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Jerusalem presents sixth draft for Route 54A plan

    JERUSALEM—Thirteen residents turned out for the third and final public feedback session to hear details on Jerusalem’s proposed Route 54A Corridor Plan Saturday, Sept. 8.
    Residents heard a brief presentation from Consultant Matt Ingalls as he went over the different regulations the plan would implement. Ingalls said the committee wanted to start with a good plan and address the scope of the project.
    Committee Chairwoman Mary Coriale said they have had a number of committee meetings developing the plan and that they wanted to have some good dialogue as to what should happen in the future. She also said what was presented Saturday was the sixth version of the plan, and that a seventh and even an eighth draft were also possibilities. She said the public hearing for the corridor plan will most likely be set for the town board meeting Wednesday, Oct. 17.
    During the presentation, Ingalls said responses to surveys indicated people wanted the corridor to maintain a rural appeal. He said if passed, the corridor plan will require all new developments to conform to the natural contours of the land, forcing developers to “design with nature, not against it.”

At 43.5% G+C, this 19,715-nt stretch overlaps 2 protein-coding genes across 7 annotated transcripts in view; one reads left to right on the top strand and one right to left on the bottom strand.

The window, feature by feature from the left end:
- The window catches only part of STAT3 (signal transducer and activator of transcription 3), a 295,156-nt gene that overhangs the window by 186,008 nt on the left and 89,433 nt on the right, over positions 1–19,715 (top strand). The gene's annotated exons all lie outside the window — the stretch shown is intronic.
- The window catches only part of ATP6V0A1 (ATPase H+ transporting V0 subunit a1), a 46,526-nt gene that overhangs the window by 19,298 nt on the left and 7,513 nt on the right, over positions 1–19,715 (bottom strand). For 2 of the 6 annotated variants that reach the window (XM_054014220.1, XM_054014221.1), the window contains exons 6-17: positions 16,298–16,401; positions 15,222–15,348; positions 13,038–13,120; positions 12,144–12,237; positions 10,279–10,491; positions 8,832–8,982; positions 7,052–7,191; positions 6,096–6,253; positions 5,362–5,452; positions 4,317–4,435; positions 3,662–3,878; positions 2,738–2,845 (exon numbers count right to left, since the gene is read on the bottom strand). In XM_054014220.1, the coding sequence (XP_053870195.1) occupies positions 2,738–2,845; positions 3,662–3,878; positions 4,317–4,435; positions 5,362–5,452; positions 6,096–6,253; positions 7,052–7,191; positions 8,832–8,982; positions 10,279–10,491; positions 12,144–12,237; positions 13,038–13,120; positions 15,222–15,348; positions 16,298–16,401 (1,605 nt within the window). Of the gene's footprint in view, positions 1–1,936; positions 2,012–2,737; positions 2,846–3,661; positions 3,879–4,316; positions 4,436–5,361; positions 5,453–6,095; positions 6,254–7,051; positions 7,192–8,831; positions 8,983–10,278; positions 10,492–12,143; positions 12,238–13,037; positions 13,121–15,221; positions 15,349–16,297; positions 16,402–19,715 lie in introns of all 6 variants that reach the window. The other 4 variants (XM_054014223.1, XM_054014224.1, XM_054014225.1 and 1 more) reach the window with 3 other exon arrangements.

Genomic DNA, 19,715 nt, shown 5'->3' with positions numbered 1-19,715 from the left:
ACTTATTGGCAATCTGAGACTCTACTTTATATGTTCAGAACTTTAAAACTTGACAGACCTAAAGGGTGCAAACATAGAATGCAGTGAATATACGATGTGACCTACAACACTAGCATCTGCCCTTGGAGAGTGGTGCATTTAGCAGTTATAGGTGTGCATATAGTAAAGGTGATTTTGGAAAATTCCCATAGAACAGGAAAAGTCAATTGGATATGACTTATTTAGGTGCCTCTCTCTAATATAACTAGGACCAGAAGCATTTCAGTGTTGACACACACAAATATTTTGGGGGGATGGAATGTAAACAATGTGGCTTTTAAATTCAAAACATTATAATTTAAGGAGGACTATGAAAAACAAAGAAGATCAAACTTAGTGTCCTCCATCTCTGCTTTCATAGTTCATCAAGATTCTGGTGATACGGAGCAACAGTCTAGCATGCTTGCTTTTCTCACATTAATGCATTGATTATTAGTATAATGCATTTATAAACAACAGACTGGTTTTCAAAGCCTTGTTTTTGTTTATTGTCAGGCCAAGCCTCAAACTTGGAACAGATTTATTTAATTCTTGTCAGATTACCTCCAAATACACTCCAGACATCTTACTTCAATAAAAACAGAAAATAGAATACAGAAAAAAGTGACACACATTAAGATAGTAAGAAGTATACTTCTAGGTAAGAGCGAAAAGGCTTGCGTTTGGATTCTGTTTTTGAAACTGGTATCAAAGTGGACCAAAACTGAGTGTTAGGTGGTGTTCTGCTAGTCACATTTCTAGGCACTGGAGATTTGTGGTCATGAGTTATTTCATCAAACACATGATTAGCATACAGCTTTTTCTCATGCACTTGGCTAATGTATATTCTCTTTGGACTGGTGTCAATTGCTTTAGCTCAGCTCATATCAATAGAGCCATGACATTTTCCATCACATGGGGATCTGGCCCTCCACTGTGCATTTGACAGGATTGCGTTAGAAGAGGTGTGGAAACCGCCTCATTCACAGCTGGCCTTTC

Ingalls said this draft of the plan includes a scenic overlay district along Route 54A which will help to preserve scenic quality of the area it covers. He said it will not cover the entire district, and that those areas covered by the overlay district are still subject to the regulations of the existing district. Ingalls said this district ends at Sugar Creek, just east of Branchport.
    Coriale said with the increasing development interest in the region, the new zoning regulations would give the board more teeth in determining what sort of residential and commercial projects take place along 54A. She said it may seem like a lot of regulation, but it is meant to help people.
    Many of the residents who attended agreed they love the beauty of the region and would hate to see it altered by big commercial development. Coriale said it was a balancing act between letting in more uses and regulating the area to protect the scenic vistas. She said that while attendance since the first public feedback meeting in 2011 has dwindled, the committee still wants to hear opinions from those who would be affected by the plan.
    Ingalls said his presentation would be put up on the town website and it includes an email where residents can offer further feedback to committee members as they continue revising the plan.


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